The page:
Cross-posted from Hightower Lowdown
The ultimate indignity for Chaplin's everyman character came when he was put on an assembly line that included a mechanized contraption that force-fed workers as they worked. Not only did this time-management "innovation" eliminate the need for factory owners to provide a lunch break, but it also transformed humans into automatous components of the machine itself. Of course, worker-feeding machines were a comedic exaggeration by the filmmaker, not anything that actually existed in his day, and such an inhuman contrivance would not even be considered in our modern times. Right? Well... if you work for Amazon.com, Inc., you'd swear that Chaplin's masterpiece is Amazon CEO Jeff Bezos' idea of a properly run workplace.Brave new paradigm
Jeffrey Preston Bezos is the elfish, almost preternatural man of unbounded ambition who founded Amazon, the online retailing colossus that trumpets itself as "Earth's most customer-centric company." At first blush, you might wonder why the Lowdown is digging into a company that has built a strong reputation with millions of consumers and even has a rather hip vibe going for it.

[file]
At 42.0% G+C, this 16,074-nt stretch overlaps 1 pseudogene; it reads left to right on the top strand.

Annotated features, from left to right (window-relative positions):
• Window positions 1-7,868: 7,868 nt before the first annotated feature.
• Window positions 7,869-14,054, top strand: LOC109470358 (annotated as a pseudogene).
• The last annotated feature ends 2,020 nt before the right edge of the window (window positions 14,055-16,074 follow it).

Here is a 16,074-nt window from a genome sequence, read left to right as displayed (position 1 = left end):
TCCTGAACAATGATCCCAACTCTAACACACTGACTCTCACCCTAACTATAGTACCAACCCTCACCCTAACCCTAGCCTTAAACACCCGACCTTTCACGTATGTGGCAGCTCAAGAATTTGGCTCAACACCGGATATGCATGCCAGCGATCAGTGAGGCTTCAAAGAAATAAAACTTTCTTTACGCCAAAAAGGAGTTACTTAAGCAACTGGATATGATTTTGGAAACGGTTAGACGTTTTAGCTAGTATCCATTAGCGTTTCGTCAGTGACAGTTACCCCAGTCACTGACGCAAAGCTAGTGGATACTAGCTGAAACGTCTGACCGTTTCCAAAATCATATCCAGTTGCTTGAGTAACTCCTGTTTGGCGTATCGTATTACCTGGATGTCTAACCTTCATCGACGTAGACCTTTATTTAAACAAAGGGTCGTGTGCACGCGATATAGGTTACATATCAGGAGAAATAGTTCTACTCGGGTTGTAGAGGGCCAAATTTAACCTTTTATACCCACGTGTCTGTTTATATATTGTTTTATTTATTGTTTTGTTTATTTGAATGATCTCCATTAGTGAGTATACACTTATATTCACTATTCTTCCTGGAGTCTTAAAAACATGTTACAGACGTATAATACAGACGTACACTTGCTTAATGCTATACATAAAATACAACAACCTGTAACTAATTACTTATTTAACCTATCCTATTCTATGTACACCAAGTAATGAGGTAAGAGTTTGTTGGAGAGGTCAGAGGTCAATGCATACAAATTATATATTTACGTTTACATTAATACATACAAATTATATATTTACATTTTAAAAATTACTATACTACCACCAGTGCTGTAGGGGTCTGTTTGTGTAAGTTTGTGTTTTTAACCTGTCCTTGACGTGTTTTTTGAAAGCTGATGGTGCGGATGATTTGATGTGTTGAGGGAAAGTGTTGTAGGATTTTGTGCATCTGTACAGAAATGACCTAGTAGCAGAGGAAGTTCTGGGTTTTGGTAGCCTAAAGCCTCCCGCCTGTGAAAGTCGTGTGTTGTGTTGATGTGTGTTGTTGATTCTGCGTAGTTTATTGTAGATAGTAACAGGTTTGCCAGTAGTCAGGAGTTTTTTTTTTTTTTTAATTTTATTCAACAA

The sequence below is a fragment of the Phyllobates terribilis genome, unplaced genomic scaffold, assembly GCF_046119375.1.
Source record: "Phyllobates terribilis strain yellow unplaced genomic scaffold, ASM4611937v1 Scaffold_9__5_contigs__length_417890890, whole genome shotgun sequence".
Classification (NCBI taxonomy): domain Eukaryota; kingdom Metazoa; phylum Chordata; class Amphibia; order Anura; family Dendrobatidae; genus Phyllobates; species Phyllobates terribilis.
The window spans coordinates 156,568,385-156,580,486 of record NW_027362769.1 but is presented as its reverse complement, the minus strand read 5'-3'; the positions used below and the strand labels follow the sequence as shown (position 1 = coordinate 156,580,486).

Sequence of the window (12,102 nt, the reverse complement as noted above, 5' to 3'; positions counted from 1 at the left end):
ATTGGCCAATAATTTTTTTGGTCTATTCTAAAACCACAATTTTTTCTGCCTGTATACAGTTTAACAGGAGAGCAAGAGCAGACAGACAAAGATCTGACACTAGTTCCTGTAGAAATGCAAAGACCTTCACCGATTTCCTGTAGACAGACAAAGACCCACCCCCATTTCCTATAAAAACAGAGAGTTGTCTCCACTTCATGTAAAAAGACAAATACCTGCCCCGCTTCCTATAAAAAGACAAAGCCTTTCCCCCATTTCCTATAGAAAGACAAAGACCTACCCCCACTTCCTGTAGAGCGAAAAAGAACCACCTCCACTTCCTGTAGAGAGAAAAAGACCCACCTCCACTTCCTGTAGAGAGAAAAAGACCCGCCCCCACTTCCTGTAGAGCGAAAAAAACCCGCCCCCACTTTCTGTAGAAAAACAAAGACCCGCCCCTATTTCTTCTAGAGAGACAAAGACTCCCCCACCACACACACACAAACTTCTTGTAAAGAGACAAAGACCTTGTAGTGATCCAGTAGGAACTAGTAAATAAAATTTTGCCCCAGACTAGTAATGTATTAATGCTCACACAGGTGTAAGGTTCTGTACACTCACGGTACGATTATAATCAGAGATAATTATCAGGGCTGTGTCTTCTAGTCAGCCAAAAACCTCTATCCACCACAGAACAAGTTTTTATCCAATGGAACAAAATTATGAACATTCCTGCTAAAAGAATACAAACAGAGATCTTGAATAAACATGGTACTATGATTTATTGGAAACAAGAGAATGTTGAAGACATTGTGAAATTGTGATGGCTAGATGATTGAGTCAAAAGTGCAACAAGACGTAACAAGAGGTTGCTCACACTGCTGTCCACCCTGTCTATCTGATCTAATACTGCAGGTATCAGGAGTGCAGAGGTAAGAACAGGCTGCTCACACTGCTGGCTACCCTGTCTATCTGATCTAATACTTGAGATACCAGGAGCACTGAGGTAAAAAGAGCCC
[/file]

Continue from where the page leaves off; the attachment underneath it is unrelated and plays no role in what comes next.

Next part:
After all, isn't Amazon considered a model of tech wizardry, having totally reinvented retail marketing for our smart-phone, globally-linked age? Yes. And doesn't it peddle a cornucopia of goods through a convenient "1-click" ordering system, rapidly delivering the goods right to your doorstep? Yes, yes, and yes. Also, doesn't it offer irresistibly steep discounts on the price of nearly everything it sells (which is nearly everything)? Yes, again.
However, as an old saying puts it: The higher the monkey climbs the more you see of its ugly side. Amazon certainly has climbed high in a hurry. Not yet 20 years old, it's already a household brand name and America's 10th largest retailer.